Finance staff still adding up homeless camp costs

Total bill facing Maple Ridge yet unknown, says CFO

While Maple Ridge taxpayers are being warned about tax hikes caused by costs connected to a former homeless camp, the city’s finance department says the bills from Anita Place Tent City have not yet been tallied.

“We’re still in the process of pulling the costs together of the camp and all the different elements of that,” said Trevor Thompson, chief financial officer with the City of Maple Ridge.

It’s premature to state the total costs, he added Monday.

But he expects a report to go to council soon and that the city will be asking the province for help in sharing some of the expense, although Maple Ridge will have to pay some.

Mayor Mike Morden said at council earlier this month that the camp has cost the city $2.8 million, though the time period during which those occurred is not known.

That could result in a four-per-cent tax increase, Morden said at the Nov. 12 council meeting.

Morden said Thursday that staff have roughly estimated camp costs to be $1million, with another $360,000 needed to remediate site at 223rd Street and St. Anne Avenue, just south of Lougheed Highway.

Those are firm costs that relate to the physical location, he added.

“All of this has a significant impact to taxpayer costs,” Morden said.

That doesn’t include indirect costs and impact to staff, he added.

Currently, council is looking at a 3.6-per-cent tax increase next year, which doesn’t include the homeless camp costs, he said.

“We’re hopeful that the province will do the right thing and we don’t have to transfer this to property taxes,” Morden said.

Coun. Gordy Robson has not seen the actual costs incurred by the city from the camp, but said the legal costs are sizable and the security bill is “horrendous.”

He added that the city should be able to avoid raising property taxes to pay for camp costs, and that the city has reserve accounts that could cover them.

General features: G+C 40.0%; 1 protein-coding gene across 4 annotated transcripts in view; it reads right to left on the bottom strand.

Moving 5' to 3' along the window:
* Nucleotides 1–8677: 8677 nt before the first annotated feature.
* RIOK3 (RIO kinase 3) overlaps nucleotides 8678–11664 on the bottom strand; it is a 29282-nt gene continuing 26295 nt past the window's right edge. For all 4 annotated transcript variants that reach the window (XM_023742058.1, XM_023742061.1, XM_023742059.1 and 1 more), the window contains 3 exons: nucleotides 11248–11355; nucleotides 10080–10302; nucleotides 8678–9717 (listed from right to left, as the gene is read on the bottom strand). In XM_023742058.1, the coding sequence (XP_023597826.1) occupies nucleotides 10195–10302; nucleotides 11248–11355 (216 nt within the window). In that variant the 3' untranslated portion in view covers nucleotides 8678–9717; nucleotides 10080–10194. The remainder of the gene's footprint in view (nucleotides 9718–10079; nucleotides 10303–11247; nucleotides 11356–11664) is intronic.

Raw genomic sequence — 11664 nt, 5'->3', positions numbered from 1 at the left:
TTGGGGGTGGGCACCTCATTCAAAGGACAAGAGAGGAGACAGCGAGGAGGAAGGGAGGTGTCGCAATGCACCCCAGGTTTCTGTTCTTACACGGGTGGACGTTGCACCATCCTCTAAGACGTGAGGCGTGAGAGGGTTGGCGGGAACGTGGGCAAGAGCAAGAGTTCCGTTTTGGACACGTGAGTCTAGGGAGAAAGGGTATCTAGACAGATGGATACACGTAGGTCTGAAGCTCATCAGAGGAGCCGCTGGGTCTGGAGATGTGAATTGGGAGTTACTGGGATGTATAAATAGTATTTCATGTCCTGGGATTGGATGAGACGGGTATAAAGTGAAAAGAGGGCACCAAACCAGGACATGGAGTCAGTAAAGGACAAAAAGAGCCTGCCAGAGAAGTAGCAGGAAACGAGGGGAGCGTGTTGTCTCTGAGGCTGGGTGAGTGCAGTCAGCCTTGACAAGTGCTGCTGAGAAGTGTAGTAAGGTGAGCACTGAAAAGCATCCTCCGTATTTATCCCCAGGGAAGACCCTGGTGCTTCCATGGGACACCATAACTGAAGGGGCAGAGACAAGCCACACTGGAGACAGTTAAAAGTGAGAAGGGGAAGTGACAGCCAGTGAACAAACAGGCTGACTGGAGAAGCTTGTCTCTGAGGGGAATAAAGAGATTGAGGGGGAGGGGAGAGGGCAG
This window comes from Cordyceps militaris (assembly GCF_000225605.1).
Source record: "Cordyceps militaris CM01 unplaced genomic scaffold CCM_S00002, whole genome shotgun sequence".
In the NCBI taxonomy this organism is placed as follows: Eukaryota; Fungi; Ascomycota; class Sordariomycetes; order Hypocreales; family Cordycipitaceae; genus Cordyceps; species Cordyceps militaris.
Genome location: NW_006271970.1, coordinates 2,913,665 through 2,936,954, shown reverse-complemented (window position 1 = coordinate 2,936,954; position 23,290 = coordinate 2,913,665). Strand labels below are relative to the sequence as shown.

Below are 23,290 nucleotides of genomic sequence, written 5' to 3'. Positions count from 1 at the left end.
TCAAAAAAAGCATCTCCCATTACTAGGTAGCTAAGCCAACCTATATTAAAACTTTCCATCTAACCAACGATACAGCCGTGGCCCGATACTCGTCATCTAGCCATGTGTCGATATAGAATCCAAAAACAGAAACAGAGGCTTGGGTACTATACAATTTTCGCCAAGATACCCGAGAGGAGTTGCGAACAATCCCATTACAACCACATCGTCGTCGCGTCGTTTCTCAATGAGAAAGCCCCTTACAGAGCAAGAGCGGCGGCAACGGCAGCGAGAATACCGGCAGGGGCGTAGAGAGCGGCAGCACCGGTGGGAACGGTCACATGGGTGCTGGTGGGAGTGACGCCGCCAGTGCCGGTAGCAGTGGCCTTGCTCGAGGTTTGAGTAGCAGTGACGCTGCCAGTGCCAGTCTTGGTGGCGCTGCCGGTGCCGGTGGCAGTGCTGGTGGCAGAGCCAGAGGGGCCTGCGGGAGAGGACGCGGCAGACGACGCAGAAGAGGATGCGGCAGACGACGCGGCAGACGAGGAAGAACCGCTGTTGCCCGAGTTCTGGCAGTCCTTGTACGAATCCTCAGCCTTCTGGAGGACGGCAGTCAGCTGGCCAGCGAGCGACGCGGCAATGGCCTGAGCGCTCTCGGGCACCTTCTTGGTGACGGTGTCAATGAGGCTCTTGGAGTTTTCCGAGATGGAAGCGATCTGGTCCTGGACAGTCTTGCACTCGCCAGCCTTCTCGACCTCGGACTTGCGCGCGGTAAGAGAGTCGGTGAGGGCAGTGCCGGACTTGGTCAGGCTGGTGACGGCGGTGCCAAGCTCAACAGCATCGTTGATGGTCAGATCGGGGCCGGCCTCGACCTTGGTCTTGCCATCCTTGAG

Coun. Kiersten Duncan, though, said that the city’s opposition to supportive housing projects has made things worse.

The current and previous council opposed past housing proposals, as did the former Liberal MLAs.

“I think a large portion of the costs could have been averted if we had invested in housing earlier,” Duncan said.

Council has refused to work with the province and that’s had a negative impact on the community and Maple Ridge will suffer financially for that, she added.

Laura Mathews, with BC Housing, said that there’s no standard cost-sharing agreement between cities and the provincial government for homelessness and that cities are responsible for costs incurred on their properties.

However, the province has already spent almost $2 million on costs related to Anita Place Tent City, Mathews said.

In 2019, the province spent $1.7 million on security, relocating people out of the camp, cleanup, outreach and rental supplements so people can afford to live in apartments.

The province also gave the City of Maple Ridge $220,000 to help with the costs of managing the camp in 2017 and 2018.

The camp was opened in May 2017 and closed for good in September 2019.


 

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